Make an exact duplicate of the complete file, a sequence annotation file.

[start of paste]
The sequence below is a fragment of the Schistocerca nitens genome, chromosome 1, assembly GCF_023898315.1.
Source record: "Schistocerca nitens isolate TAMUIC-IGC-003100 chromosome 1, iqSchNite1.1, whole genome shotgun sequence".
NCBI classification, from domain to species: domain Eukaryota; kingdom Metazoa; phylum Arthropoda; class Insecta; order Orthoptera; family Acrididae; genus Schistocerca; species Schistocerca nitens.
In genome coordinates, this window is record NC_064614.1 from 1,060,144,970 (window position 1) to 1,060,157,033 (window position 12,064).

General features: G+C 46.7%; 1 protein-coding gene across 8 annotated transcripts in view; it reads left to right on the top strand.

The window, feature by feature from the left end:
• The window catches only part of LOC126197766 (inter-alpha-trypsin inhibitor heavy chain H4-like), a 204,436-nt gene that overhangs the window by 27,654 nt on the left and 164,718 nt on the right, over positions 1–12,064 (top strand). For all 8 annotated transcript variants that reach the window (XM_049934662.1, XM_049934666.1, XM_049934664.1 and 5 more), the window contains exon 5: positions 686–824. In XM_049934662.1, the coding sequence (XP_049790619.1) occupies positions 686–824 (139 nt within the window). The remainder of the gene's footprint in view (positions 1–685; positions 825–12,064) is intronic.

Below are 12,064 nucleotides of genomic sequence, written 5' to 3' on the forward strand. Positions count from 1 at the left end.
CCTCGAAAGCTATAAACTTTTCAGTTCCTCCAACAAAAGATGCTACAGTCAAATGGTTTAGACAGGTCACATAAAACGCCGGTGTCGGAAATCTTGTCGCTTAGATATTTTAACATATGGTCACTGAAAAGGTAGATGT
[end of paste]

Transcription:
The sequence below is a fragment of the Schistocerca nitens genome, chromosome 1, assembly GCF_023898315.1.
Source record: "Schistocerca nitens isolate TAMUIC-IGC-003100 chromosome 1, iqSchNite1.1, whole genome shotgun sequence".
NCBI classification, from domain to species: domain Eukaryota; kingdom Metazoa; phylum Arthropoda; class Insecta; order Orthoptera; family Acrididae; genus Schistocerca; species Schistocerca nitens.
In genome coordinates, this window is record NC_064614.1 from 1,060,144,970 (window position 1) to 1,060,157,033 (window position 12,064).

General features: G+C 46.7%; 1 protein-coding gene across 8 annotated transcripts in view; it reads left to right on the top strand.

The window, feature by feature from the left end:
• The window catches only part of LOC126197766 (inter-alpha-trypsin inhibitor heavy chain H4-like), a 204,436-nt gene that overhangs the window by 27,654 nt on the left and 164,718 nt on the right, over positions 1–12,064 (top strand). For all 8 annotated transcript variants that reach the window (XM_049934662.1, XM_049934666.1, XM_049934664.1 and 5 more), the window contains exon 5: positions 686–824. In XM_049934662.1, the coding sequence (XP_049790619.1) occupies positions 686–824 (139 nt within the window). The remainder of the gene's footprint in view (positions 1–685; positions 825–12,064) is intronic.

Below are 12,064 nucleotides of genomic sequence, written 5' to 3' on the forward strand. Positions count from 1 at the left end.
CCTCGAAAGCTATAAACTTTTCAGTTCCTCCAACAAAAGATGCTACAGTCAAATGGTTTAGACAGGTCACATAAAACGCCGGTGTCGGAAATCTTGTCGCTTAGATATTTTAACATATGGTCACTGAAAAGGTAGATGT